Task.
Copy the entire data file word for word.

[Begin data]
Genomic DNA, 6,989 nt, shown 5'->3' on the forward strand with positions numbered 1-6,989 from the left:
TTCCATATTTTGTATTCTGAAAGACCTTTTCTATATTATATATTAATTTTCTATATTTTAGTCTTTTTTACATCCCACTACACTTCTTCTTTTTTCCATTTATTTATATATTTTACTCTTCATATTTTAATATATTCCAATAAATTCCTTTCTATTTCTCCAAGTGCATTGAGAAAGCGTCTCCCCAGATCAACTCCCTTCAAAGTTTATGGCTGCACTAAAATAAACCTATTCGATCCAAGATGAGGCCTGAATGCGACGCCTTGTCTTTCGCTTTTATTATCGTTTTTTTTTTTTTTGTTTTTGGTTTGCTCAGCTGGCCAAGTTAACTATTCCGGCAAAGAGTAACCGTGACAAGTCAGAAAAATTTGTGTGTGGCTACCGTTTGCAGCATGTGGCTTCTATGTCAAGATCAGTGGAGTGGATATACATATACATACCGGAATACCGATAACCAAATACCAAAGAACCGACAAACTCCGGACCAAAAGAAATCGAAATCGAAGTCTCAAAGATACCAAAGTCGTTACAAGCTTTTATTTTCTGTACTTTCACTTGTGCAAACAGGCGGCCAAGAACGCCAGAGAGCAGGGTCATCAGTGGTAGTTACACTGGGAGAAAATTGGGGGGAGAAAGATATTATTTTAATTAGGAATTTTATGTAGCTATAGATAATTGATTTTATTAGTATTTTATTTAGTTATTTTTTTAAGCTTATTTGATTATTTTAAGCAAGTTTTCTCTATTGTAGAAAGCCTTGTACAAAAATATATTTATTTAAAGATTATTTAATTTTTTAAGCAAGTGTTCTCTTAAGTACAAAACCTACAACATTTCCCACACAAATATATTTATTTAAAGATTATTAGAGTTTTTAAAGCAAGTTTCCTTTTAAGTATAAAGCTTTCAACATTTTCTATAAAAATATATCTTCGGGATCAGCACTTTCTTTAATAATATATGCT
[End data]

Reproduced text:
Genomic DNA, 6,989 nt, shown 5'->3' on the forward strand with positions numbered 1-6,989 from the left:
TTCCATATTTTGTATTCTGAAAGACCTTTTCTATATTATATATTAATTTTCTATATTTTAGTCTTTTTTACATCCCACTACACTTCTTCTTTTTTCCATTTATTTATATATTTTACTCTTCATATTTTAATATATTCCAATAAATTCCTTTCTATTTCTCCAAGTGCATTGAGAAAGCGTCTCCCCAGATCAACTCCCTTCAAAGTTTATGGCTGCACTAAAATAAACCTATTCGATCCAAGATGAGGCCTGAATGCGACGCCTTGTCTTTCGCTTTTATTATCGTTTTTTTTTTTTTTGTTTTTGGTTTGCTCAGCTGGCCAAGTTAACTATTCCGGCAAAGAGTAACCGTGACAAGTCAGAAAAATTTGTGTGTGGCTACCGTTTGCAGCATGTGGCTTCTATGTCAAGATCAGTGGAGTGGATATACATATACATACCGGAATACCGATAACCAAATACCAAAGAACCGACAAACTCCGGACCAAAAGAAATCGAAATCGAAGTCTCAAAGATACCAAAGTCGTTACAAGCTTTTATTTTCTGTACTTTCACTTGTGCAAACAGGCGGCCAAGAACGCCAGAGAGCAGGGTCATCAGTGGTAGTTACACTGGGAGAAAATTGGGGGGAGAAAGATATTATTTTAATTAGGAATTTTATGTAGCTATAGATAATTGATTTTATTAGTATTTTATTTAGTTATTTTTTTAAGCTTATTTGATTATTTTAAGCAAGTTTTCTCTATTGTAGAAAGCCTTGTACAAAAATATATTTATTTAAAGATTATTTAATTTTTTAAGCAAGTGTTCTCTTAAGTACAAAACCTACAACATTTCCCACACAAATATATTTATTTAAAGATTATTAGAGTTTTTAAAGCAAGTTTCCTTTTAAGTATAAAGCTTTCAACATTTTCTATAAAAATATATCTTCGGGATCAGCACTTTCTTTAATAATATATGCT